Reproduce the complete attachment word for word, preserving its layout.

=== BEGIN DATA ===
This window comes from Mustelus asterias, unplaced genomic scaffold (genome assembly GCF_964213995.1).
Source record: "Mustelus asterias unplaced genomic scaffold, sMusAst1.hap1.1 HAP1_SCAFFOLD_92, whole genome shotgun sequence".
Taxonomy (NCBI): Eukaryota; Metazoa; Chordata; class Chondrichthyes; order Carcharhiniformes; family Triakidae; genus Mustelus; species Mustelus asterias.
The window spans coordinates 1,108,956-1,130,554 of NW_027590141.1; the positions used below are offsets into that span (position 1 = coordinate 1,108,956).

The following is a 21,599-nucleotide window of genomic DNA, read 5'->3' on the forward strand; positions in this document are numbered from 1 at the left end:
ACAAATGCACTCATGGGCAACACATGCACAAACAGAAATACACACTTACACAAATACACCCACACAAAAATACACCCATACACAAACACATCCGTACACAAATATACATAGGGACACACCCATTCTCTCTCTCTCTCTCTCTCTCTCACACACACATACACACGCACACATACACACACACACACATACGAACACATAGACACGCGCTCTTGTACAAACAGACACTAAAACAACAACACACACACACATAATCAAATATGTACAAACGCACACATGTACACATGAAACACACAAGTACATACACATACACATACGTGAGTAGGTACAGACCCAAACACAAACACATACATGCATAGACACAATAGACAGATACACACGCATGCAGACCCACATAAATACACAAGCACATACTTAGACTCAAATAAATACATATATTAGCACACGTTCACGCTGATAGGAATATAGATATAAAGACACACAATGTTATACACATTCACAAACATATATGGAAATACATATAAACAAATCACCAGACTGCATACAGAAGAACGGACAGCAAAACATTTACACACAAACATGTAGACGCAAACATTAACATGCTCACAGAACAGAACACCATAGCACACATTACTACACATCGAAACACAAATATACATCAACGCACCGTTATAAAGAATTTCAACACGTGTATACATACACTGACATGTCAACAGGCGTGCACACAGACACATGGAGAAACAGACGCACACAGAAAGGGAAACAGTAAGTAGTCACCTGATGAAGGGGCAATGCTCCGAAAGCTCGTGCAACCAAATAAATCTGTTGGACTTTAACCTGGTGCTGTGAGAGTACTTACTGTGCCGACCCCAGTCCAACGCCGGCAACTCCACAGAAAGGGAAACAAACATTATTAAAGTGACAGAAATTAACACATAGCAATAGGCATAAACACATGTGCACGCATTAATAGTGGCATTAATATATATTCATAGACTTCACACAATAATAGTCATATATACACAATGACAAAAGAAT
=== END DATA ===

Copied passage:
This window comes from Mustelus asterias, unplaced genomic scaffold (genome assembly GCF_964213995.1).
Source record: "Mustelus asterias unplaced genomic scaffold, sMusAst1.hap1.1 HAP1_SCAFFOLD_92, whole genome shotgun sequence".
Taxonomy (NCBI): Eukaryota; Metazoa; Chordata; class Chondrichthyes; order Carcharhiniformes; family Triakidae; genus Mustelus; species Mustelus asterias.
The window spans coordinates 1,108,956-1,130,554 of NW_027590141.1; the positions used below are offsets into that span (position 1 = coordinate 1,108,956).

The following is a 21,599-nucleotide window of genomic DNA, read 5'->3' on the forward strand; positions in this document are numbered from 1 at the left end:
ACAAATGCACTCATGGGCAACACATGCACAAACAGAAATACACACTTACACAAATACACCCACACAAAAATACACCCATACACAAACACATCCGTACACAAATATACATAGGGACACACCCATTCTCTCTCTCTCTCTCTCTCTCTCACACACACATACACACGCACACATACACACACACACACATACGAACACATAGACACGCGCTCTTGTACAAACAGACACTAAAACAACAACACACACACACATAATCAAATATGTACAAACGCACACATGTACACATGAAACACACAAGTACATACACATACACATACGTGAGTAGGTACAGACCCAAACACAAACACATACATGCATAGACACAATAGACAGATACACACGCATGCAGACCCACATAAATACACAAGCACATACTTAGACTCAAATAAATACATATATTAGCACACGTTCACGCTGATAGGAATATAGATATAAAGACACACAATGTTATACACATTCACAAACATATATGGAAATACATATAAACAAATCACCAGACTGCATACAGAAGAACGGACAGCAAAACATTTACACACAAACATGTAGACGCAAACATTAACATGCTCACAGAACAGAACACCATAGCACACATTACTACACATCGAAACACAAATATACATCAACGCACCGTTATAAAGAATTTCAACACGTGTATACATACACTGACATGTCAACAGGCGTGCACACAGACACATGGAGAAACAGACGCACACAGAAAGGGAAACAGTAAGTAGTCACCTGATGAAGGGGCAATGCTCCGAAAGCTCGTGCAACCAAATAAATCTGTTGGACTTTAACCTGGTGCTGTGAGAGTACTTACTGTGCCGACCCCAGTCCAACGCCGGCAACTCCACAGAAAGGGAAACAAACATTATTAAAGTGACAGAAATTAACACATAGCAATAGGCATAAACACATGTGCACGCATTAATAGTGGCATTAATATATATTCATAGACTTCACACAATAATAGTCATATATACACAATGACAAAAGAAT